The most of the members of the Conference 
living north of the Platte River voted against 
the division. The question had been agitated 
for a number of years, and it was thought best 
not to delay the matter longer. Time has proved 
that the action of the Conference was eminently 

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Thkir Orjoik— Deprbdations in All Aobs — AnAthbist 


Prayer — A Touching Incident — Another Atheist 
CHANGED — Annie WirrBNHYER — Assistance from 
THE East — Mrs. M. E. Roberts — Reflex Influencb 
OF Work done for Others — Man's Weakness and 
God's Power. 

THE year 1875 is memorable in the annals of 
Nebraska. Those who lived in the State at 
that time will never forget it. That year the 
State was visited with what is known as the 
*^ grasshopper plague." The grasshoppers, which 
were so destructive to the crops, were a species 
of locust. They appeared first in 1874, but were 
more destructive in 1875, and they did more or 
less damage in 1876 and 1877. They were na- 
tives of the high and dry regions of the Rocky 
Mountains, north of latitude forty-three. Here, 
whenever the conditions are fiivorable, they lay 
their eggs, and the young are hatched in such 
vast numbers as utterly to astound those who 
have never had any experience with them. They 
can not long endure low and moist regions com- 

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bined with extreme and sudden changes of tem- 
perature, and for this reason Nebraska can never 
become the permanent habitation of the grass- 
hopper. In the spring of 1877 millions of them 
were hatched out, then followed rains and sudden 
changes of temperature, and in a little while they 
nearly all disappeared, having done very little 
damage to the crops. 

History informs us that in all ages, the locusts, 
of which the grasshopper is a species, have com- 
mitted great depredations. Locusts were one of 
the plagues sent upon the Egyptians. "Moses 
stretched forth his rod over the land of Egypt, 
and the Lord brought an east wind upon the land 
all that day, and all that night ;" . . . " and 
the east wind brought the locusts. They covered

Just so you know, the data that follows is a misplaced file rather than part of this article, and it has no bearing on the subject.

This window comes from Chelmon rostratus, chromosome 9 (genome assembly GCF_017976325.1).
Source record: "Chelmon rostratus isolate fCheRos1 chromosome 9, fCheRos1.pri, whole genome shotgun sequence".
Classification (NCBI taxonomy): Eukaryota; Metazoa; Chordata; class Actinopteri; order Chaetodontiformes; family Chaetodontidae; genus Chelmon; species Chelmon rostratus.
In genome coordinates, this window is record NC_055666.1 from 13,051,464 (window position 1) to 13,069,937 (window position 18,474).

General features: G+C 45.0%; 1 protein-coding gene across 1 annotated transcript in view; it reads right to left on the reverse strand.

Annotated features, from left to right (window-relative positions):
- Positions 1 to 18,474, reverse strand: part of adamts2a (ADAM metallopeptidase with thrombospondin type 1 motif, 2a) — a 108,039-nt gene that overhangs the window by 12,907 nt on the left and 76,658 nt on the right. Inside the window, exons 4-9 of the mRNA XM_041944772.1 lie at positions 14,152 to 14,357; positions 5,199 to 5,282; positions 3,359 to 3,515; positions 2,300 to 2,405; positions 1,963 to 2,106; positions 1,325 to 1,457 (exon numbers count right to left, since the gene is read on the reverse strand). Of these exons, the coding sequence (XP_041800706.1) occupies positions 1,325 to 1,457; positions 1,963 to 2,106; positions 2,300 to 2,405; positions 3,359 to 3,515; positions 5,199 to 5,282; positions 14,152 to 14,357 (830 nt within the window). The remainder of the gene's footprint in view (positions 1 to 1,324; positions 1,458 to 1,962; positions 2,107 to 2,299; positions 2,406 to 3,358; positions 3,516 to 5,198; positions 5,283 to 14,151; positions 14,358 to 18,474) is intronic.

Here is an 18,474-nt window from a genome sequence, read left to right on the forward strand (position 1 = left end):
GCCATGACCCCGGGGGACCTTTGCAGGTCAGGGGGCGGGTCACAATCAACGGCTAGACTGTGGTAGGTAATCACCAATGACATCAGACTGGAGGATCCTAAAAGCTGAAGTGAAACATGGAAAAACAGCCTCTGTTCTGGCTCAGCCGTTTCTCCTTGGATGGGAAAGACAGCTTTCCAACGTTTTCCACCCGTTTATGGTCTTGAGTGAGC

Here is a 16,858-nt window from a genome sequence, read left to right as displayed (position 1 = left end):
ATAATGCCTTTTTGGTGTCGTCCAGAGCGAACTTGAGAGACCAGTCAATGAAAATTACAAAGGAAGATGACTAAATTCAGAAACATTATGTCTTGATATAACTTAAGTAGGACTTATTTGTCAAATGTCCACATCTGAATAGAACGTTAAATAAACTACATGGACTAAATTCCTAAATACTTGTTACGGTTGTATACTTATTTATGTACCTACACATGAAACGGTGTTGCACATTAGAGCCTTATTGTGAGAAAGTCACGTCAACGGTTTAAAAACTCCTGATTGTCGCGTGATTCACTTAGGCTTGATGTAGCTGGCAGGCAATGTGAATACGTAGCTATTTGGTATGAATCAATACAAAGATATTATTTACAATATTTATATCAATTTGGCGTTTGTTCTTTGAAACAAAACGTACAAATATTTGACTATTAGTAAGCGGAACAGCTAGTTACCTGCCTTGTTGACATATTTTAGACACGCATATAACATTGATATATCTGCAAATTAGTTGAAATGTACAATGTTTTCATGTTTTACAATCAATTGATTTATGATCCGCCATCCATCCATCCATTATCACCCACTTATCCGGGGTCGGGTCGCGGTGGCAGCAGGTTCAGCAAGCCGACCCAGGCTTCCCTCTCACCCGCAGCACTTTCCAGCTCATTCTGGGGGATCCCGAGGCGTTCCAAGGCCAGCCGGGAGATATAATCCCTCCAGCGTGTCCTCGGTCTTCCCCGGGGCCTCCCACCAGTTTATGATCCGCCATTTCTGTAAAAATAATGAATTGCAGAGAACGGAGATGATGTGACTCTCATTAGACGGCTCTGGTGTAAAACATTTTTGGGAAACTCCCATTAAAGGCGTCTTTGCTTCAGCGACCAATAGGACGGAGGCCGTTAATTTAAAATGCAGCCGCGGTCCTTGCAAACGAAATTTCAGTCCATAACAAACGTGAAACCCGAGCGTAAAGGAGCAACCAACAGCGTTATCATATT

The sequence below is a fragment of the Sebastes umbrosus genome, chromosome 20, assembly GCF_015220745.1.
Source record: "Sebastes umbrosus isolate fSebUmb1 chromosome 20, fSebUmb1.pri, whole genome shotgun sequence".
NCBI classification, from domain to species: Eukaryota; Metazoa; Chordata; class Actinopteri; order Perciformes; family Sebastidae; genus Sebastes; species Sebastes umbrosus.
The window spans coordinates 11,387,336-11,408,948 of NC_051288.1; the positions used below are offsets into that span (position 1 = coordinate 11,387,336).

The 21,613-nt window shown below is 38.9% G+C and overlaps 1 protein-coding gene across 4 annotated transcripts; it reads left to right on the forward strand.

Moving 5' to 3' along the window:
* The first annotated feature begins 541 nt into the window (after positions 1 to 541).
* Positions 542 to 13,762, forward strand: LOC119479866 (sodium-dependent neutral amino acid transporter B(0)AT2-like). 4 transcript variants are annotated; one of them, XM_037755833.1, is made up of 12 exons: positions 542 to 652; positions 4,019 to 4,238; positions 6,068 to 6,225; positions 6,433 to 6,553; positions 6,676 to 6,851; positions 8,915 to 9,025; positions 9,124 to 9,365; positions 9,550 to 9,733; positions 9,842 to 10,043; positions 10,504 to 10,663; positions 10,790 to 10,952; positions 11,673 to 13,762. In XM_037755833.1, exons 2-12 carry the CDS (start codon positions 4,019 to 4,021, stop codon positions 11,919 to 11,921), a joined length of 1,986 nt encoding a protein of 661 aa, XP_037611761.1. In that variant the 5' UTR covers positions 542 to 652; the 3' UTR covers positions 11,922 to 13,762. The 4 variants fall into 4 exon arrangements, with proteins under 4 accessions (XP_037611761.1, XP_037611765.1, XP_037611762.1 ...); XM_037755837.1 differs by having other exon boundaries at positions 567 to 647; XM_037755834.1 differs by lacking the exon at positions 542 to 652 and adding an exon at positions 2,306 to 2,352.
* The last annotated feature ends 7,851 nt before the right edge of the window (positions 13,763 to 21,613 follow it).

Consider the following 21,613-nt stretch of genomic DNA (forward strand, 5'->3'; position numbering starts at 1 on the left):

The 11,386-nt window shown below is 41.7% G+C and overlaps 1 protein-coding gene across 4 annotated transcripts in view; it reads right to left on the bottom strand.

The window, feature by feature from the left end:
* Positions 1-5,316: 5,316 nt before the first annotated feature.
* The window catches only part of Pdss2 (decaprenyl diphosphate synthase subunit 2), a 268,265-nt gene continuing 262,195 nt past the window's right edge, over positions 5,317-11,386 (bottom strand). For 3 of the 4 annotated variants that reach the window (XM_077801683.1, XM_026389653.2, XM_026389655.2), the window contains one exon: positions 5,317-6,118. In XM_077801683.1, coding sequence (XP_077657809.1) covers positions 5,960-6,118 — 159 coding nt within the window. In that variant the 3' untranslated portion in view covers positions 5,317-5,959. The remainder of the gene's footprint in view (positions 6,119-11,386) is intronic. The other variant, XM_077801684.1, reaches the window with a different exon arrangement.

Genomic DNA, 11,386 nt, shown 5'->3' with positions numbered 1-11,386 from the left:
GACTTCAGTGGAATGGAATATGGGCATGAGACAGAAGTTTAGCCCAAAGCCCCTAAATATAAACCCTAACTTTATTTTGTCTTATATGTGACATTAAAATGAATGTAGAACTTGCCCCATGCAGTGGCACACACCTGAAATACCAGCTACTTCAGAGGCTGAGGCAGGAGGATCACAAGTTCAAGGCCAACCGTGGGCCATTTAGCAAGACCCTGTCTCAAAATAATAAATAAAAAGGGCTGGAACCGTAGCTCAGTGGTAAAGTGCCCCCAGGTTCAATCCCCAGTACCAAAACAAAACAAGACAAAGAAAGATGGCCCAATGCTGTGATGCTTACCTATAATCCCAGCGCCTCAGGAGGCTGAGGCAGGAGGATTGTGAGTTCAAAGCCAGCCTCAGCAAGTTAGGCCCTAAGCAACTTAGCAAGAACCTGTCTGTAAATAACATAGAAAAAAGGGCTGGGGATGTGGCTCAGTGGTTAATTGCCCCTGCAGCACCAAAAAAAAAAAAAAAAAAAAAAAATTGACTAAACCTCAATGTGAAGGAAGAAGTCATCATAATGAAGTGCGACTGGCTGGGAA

the face of the whole earth, so that the land was 
darkened; and they did eat every herb of the 
land, and all the fruit of the trees which the hail 
had left ; and there remained not any green thing 
in the trees, or in the herbs of the field, through 
all the land of Egypt.'* (Exodus x, ia-1 5.) "And 
the Lord turned a mighty strong west wind, 
which took away the locusts, and cast them into 
the Red Sea" (verse 19). 

They came with the wind, and disappeared with 
the wind. So with the grasshoppers of Nebraska. 
They came with the strong wind, and disappeared 
with the same. They travel only when the wind 

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is strong and in the right direction. Rising high 
in the air, with their wings spread, the wind 
carries them along with but very little effort on 
their part. 

Mr. Volney, in his " Travels in Syria," gives an 
account of the awful ravages of the locusts: 
" Syria partakes, together with Egypt and Persia, 
and ahnost all the whole middle part of Asia, in 
that terrible scourge. I mean those clouds of lo- 
custs of which travelers have spoken ; the quantity 
of which is incredible to any person who has not 
himself seen them. When these clouds of locusts 
take their flight in order to surmount some obsta- 
cle, or the more rapidly to cross some desert, one 
may literally say that the sun is darkened by them,'* 
Dr. Adam Clarke quotes firom Baron de Tott, who 
gives a similar account of them : " Clouds of lo- 
custs frequently alight on the plains of the Tartars, 
and, giving preference to their fields of millet, 
ravage them in an instant. Their approach dark- 
ens the horizon, and so enormous is their multi- 
tude, it hides the light of the sun. They alight 
on the fields, and there form a bed of six or seven 
inches thick." The graphic description, given of 
the grasshoppers, by these travelers, agree with 
the accounts given by Moses and Joel, and are in 
harmony with our observation and experience in 
Nebraska. In 1874, in the high and dry regions 
above referred to, they were hatched by the mill- 

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ions, and when large enough to migrate, they left 
their native land and swooped down upon the 
green fields of Nebraska, destroying almost every 
green thing. They came in such vast numbers 
that they appeared, at times, like a cloud. I have 
seen large fields of corn completely destroyed in 
a few hours, and immense wheat-fields eaten up in 
a day. Sometimes they would settle down upon 
a field of corn so thick, they would completely 
cover every stalk from the root to the tassel ; the 
ground beneath would be perfectly black with 
them, and in places they would be from one to 
four inches deep. Large fields of corn, just be- 
ginning to ripen, which at noon appeared green 
and beautiful, before sundown would be entirely 
destroyed, and nothing remain but the naked 
stalks. And woe be to the gardens they entered ! 
A garden-patch was their delight. Turnips, rad- 
ishes, beets, carrots, and everything in the bulb 
line was entirely destroyed. The inside of these 
vegetables was all eaten out, and nothing but the 
skin, or rind, remained. Tansy, red-pepper, and 
onions were their peculiar favorites.